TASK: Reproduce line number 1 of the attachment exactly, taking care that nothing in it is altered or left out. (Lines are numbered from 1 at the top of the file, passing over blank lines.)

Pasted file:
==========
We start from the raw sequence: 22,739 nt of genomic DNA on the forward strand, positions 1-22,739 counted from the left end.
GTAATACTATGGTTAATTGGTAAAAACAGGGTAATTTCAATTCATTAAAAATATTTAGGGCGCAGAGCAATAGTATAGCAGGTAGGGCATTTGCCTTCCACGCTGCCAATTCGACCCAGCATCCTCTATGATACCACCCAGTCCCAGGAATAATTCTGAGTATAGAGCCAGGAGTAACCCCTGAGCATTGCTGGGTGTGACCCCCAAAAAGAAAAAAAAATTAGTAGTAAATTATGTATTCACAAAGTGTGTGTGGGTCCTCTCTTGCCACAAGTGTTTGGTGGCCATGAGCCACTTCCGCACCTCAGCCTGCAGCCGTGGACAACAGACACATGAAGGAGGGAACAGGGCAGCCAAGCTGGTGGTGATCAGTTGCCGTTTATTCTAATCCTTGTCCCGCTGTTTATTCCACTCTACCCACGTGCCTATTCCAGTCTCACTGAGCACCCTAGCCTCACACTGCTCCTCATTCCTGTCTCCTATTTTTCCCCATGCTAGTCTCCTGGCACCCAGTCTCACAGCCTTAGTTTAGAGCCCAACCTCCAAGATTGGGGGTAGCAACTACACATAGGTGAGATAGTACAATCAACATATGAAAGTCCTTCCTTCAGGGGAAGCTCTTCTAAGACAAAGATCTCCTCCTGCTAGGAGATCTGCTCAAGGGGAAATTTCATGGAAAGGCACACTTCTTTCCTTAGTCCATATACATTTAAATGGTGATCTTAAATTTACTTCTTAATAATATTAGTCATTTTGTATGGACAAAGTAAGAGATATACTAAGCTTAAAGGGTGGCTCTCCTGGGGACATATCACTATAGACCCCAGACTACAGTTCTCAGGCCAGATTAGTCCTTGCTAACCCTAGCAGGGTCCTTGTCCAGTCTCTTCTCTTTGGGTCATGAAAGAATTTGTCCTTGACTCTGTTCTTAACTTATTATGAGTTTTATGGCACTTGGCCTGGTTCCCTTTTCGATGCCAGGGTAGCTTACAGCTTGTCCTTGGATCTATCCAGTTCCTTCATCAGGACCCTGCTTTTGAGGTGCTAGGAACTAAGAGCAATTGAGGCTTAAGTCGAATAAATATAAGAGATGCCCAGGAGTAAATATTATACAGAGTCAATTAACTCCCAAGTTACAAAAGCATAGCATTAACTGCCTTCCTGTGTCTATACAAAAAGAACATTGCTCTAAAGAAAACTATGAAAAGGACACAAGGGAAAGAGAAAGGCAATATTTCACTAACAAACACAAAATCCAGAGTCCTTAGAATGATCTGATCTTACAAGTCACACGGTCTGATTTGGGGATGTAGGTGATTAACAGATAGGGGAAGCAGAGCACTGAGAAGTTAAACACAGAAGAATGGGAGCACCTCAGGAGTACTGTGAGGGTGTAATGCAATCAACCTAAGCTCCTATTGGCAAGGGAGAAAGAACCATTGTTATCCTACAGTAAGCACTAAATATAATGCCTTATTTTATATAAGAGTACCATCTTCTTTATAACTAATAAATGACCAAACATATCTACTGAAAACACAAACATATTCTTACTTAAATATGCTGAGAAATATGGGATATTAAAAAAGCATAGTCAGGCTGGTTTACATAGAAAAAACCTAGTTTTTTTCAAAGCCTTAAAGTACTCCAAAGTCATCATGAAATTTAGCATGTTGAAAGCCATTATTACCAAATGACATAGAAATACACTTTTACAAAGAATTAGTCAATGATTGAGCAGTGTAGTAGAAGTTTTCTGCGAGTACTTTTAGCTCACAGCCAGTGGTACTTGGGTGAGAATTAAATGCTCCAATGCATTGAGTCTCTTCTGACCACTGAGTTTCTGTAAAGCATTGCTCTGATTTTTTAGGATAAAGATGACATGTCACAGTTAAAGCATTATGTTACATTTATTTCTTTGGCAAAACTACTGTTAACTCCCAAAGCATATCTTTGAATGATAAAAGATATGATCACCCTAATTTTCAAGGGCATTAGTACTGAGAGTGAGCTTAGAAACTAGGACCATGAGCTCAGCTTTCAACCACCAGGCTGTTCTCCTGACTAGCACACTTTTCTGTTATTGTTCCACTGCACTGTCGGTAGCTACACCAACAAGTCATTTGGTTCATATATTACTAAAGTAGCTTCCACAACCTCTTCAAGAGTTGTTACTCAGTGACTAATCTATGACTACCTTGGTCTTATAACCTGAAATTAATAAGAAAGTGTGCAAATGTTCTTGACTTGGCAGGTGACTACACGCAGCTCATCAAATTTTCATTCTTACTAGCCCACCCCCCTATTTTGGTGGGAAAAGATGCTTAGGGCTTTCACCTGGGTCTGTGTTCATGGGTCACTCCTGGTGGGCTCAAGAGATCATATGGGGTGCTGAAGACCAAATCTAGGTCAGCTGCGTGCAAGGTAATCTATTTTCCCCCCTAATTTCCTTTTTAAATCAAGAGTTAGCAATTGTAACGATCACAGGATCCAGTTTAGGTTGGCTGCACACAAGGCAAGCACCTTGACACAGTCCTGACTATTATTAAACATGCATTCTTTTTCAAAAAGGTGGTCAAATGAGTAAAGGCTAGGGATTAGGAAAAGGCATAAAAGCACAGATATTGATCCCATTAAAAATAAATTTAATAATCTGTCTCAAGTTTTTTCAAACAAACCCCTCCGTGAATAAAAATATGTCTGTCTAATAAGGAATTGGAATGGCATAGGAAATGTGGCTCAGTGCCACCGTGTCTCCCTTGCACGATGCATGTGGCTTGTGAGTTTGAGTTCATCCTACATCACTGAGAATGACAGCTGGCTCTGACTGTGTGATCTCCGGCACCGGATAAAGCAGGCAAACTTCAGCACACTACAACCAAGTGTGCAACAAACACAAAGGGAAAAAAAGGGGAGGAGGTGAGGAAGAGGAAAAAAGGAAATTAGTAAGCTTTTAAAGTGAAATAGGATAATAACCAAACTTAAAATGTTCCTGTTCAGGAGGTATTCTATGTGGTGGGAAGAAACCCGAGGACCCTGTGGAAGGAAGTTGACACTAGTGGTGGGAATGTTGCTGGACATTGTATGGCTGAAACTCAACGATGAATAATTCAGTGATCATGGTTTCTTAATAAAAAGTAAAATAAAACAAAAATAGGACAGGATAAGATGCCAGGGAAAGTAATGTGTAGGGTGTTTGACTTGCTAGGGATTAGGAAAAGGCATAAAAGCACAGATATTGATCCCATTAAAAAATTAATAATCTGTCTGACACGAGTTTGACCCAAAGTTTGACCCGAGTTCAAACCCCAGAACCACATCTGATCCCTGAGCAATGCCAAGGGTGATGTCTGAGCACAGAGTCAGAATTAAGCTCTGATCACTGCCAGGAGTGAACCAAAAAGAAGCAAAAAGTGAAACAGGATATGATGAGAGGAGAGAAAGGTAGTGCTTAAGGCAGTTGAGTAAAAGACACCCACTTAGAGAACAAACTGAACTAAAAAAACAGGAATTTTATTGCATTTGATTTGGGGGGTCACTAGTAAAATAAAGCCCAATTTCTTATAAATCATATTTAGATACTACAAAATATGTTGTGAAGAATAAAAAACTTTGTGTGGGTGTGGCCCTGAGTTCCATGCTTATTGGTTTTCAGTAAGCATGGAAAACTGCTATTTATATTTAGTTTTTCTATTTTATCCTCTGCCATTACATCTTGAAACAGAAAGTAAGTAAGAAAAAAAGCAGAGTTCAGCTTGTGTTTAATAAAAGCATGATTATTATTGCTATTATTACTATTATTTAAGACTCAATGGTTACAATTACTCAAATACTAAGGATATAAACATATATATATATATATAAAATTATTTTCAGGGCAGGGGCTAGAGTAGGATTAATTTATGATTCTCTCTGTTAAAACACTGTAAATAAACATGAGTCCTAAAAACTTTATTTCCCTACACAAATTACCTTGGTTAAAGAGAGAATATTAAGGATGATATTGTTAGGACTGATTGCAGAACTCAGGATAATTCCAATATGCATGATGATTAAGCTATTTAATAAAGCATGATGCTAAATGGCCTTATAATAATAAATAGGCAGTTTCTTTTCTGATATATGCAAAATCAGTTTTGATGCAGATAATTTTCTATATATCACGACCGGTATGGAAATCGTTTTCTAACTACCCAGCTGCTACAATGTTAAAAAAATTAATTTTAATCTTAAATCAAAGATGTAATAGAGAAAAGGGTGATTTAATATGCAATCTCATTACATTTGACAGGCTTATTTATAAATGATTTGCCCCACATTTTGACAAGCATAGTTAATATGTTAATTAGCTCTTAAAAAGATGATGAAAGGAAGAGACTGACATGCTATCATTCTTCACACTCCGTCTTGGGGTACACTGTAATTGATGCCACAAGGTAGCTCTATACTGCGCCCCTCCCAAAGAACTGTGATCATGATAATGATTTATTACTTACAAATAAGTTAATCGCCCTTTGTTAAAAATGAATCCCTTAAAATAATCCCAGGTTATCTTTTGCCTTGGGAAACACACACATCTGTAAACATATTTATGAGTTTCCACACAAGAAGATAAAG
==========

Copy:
We start from the raw sequence: 22,739 nt of genomic DNA on the forward strand, positions 1-22,739 counted from the left end.